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SQL Anywhere 12.0.0 » SQL Anywhere Server - SQL Usage » Remote data and bulk operations » Accessing remote data


Using directory access servers

A directory access server is a remote server that gives you access to the local file structure of the computer running the database server. Once you are connected to the directory access server, you use proxy tables to access any subdirectories on the computer. Database users must have an external login to use the directory access server.

You cannot alter a directory access server after it is created. If you need to change a directory access server, you must drop it and recreate it with different settings. You must first drop any proxy tables that reference the directory access server and then recreate them after recreating the directory access server.

The following describes the format of the proxy table.

  • permissions VARCHAR(10)   A Posix-style permission string such as "drwxrwxrwx".

  • size BIGINT   The size of the file in bytes.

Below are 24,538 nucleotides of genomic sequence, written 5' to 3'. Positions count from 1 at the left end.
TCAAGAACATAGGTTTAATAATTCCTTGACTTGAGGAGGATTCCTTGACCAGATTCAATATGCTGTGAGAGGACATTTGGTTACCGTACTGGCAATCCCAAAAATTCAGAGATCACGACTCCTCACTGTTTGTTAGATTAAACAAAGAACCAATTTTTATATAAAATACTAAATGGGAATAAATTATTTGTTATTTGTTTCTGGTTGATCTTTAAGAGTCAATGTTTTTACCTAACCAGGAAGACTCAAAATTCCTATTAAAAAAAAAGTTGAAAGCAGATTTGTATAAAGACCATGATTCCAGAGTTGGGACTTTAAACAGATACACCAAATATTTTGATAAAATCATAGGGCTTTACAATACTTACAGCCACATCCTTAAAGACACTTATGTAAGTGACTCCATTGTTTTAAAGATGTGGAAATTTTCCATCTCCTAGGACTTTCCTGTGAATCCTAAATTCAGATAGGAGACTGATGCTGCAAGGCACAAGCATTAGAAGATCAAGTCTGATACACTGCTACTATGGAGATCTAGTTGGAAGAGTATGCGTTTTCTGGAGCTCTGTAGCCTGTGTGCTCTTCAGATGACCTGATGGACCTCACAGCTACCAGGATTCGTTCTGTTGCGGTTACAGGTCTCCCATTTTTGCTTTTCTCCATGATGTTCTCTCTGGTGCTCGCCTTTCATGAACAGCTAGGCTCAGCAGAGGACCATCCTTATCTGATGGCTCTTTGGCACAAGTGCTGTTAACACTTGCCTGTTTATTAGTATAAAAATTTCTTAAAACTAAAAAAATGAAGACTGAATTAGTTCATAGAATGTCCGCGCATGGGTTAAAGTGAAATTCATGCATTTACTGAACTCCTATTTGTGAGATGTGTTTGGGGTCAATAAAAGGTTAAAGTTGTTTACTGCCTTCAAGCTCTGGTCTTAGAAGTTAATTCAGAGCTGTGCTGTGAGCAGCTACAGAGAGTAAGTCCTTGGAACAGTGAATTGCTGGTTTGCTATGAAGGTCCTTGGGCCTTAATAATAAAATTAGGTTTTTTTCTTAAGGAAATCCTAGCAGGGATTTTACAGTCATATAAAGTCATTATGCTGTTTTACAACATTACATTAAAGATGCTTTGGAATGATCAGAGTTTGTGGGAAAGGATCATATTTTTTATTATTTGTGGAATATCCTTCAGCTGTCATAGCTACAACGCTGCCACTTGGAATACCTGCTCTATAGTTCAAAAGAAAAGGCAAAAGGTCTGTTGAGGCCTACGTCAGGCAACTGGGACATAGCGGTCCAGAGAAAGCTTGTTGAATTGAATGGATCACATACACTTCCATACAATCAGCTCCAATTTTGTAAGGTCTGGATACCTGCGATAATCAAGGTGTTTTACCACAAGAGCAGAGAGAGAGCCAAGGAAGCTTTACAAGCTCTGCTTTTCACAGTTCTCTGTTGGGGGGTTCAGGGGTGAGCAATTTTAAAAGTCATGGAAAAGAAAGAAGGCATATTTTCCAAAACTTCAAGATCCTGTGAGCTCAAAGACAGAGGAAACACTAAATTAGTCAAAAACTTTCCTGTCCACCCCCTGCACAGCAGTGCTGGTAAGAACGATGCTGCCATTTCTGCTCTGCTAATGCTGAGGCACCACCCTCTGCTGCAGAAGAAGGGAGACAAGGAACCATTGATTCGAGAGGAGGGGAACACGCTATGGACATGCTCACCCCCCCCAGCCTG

• access_date_time TIMESTAMP   The date and time the file was last accessed (for example, 2010-02-08 11:00:24.000).

  • modified_date_time TIMESTAMP   The date and time the file was last modified (for example, 2009-07-28 10:50:11.000 ).

  • create_date_time TIMESTAMP   The date and time the file was created (for example, 2008-12-18 10:32:26.000).

  • owner VARCHAR(20)   The user ID of the file's creator (for example, "root" on Linux). For Windows, this value is always "0".

  • file_name VARCHAR(260)   The name of the file, including a relative path (for example, bin\perl.exe).

  • contents LONG VARBINARY   The contents of the file when this column is explicitly referenced in the result set.


Executing a SELECT * statement from a proxy table that is mapped to a directory access server returns an empty string in the contents column. The database server behaves this way because in most cases the intention is not to retrieve the contents of each file in the directory structure and the files could potentially be large.

However, if the contents column is explicitly specified either in the select list, the WHERE clause, or any other portion of the query, then the file contents are fetched.

It is recommended that an application performs a SELECT * statement to retrieve the list of files and information about each file (such as the size or modified time). The application can then execute a SELECT contents WHERE filename=... to fetch the contents of a particular file.

Create directory access servers
Drop directory access servers